Derwall, Jeroen, Nadja Guenster, Rob Bauer, and Kees Koedijk. "The Eco-Efficiency Premium Puzzle." Financial Analysts Journal, March/April 2005.

This study examines the performance impact of using environmental ratings (from the research firm Innovest) as part of an active management strategy. The authors construct two matched value-weighted portfolios of U.S. equities, one consisting of firms with high environmental ratings, the other consisting firms with low ones. Portfolios are constructed using a "best-in-class" approach - unlike most currently marketed social investment portfolios, the basis for inclusion/exclusion is relative standing within the industry, not a fixed statistical test or exclusion criteria.

Returns were computed for the 1995-2003 time period (the Innovest data starts in July 1997 - the authors acknowledge that look-ahead bias is possible, but note that shortening the time period to 1997-2003 does not affect the results of the paper). Annualized mean return for the high-ranked portfolio was 12.2% vs. 8.9% for the low-ranked portfolio. CAPM alpha was computed as 1.29 (p<0.01) for the high-ranked vs. -1.76 (p<0.01) for the low-ranked. After adjusting for industry, the difference in these alphas grew from 3.05 to 3.82. The authors also use a Carhart-type model and find that the high-ranked portfolio's alpha of 3.98 (p<0.10) was dramatically higher than the low-ranked portfolio's -1.08. The industry-adjusted difference is again larger, rising from 5.06 to 6.04. The authors employ a variety of tests of robustness to demonstrate that the effect persists despite changes in regression variables or imposition of transaction costs.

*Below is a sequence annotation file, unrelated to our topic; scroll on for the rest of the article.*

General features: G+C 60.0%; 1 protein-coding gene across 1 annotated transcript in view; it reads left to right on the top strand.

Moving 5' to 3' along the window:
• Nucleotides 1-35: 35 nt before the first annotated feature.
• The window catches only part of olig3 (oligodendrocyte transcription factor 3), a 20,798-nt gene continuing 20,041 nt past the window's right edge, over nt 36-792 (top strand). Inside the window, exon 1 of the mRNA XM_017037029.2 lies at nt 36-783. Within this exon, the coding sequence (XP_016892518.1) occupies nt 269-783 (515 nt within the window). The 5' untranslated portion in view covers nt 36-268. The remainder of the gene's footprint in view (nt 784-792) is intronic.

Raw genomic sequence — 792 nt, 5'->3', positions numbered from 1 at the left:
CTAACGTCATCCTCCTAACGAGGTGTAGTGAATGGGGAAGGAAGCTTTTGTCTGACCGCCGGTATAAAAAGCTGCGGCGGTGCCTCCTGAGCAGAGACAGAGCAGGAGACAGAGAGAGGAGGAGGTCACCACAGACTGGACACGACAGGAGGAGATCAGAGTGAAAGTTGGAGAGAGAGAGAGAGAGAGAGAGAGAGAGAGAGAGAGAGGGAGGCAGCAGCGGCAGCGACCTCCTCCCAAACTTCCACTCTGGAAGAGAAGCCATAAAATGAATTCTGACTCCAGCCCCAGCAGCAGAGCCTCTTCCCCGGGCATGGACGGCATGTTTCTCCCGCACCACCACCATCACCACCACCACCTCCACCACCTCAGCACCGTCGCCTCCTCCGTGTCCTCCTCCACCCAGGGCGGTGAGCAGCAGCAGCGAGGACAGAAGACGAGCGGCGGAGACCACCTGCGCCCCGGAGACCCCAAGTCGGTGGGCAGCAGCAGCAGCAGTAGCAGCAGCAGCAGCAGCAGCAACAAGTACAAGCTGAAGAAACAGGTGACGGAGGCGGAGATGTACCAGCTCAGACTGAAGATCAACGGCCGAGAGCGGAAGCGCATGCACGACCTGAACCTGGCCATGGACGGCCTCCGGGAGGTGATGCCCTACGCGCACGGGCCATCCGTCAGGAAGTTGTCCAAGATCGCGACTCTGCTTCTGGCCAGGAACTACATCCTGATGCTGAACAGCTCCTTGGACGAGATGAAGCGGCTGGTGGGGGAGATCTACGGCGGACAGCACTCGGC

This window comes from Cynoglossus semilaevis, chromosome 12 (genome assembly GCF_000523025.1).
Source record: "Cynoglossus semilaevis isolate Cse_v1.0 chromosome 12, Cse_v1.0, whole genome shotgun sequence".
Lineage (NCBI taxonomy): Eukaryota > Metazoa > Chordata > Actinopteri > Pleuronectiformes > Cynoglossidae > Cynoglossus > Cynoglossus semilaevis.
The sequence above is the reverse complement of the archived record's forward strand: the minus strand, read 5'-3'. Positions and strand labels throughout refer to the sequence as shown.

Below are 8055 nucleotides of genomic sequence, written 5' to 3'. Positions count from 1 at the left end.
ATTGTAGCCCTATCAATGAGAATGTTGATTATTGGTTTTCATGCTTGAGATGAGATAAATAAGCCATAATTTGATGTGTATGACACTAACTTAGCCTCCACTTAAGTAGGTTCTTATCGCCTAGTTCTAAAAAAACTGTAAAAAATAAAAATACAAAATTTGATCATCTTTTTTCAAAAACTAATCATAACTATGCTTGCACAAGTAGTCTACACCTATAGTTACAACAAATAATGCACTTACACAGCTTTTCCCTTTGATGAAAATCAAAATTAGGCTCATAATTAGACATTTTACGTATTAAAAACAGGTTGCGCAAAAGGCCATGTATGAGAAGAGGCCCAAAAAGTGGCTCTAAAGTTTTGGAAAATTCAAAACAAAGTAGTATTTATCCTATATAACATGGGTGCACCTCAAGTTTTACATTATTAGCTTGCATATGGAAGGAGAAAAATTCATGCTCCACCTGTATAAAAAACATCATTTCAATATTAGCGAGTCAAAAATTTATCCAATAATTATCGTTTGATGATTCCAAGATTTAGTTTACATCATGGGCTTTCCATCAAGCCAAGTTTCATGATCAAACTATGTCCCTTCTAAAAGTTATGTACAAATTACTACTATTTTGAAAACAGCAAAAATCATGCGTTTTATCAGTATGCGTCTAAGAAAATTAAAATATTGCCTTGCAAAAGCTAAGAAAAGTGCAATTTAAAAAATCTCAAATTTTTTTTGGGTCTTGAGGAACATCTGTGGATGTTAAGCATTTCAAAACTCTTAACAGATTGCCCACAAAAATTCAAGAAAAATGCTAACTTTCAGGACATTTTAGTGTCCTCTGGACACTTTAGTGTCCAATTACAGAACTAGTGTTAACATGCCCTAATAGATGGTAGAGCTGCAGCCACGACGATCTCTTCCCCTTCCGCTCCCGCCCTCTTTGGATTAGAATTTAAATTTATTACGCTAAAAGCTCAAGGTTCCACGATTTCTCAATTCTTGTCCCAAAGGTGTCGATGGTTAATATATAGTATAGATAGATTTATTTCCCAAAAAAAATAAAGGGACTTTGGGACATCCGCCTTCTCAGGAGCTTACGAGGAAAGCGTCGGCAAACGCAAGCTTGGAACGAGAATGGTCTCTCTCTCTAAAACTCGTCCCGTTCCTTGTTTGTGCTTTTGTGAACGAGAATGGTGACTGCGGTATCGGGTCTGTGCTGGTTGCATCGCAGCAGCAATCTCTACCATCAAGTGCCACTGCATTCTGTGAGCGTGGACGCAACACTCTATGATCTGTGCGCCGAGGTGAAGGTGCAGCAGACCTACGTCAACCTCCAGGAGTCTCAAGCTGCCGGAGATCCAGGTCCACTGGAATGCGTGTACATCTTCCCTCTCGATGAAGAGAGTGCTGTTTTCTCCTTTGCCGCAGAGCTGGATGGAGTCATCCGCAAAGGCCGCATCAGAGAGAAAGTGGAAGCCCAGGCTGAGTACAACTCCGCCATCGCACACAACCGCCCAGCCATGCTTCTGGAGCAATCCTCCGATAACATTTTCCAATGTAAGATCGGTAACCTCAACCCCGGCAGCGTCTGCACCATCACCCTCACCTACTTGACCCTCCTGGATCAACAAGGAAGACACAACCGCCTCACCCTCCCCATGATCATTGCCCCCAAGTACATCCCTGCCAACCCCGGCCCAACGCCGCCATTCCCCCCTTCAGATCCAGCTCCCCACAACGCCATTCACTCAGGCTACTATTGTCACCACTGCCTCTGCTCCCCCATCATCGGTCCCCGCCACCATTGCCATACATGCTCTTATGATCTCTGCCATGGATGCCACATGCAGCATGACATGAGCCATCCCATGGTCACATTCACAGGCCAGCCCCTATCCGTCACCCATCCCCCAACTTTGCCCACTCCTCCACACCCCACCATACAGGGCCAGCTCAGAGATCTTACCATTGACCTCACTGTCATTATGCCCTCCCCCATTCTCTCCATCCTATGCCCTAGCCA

Although this study is a backtest, the magnitude of the reported alphas are so large, even after adjusting for risk using a variety of models, that the findings deserve further attention.

This study can be downloaded here. See also the closely-related Guenster et al (2005).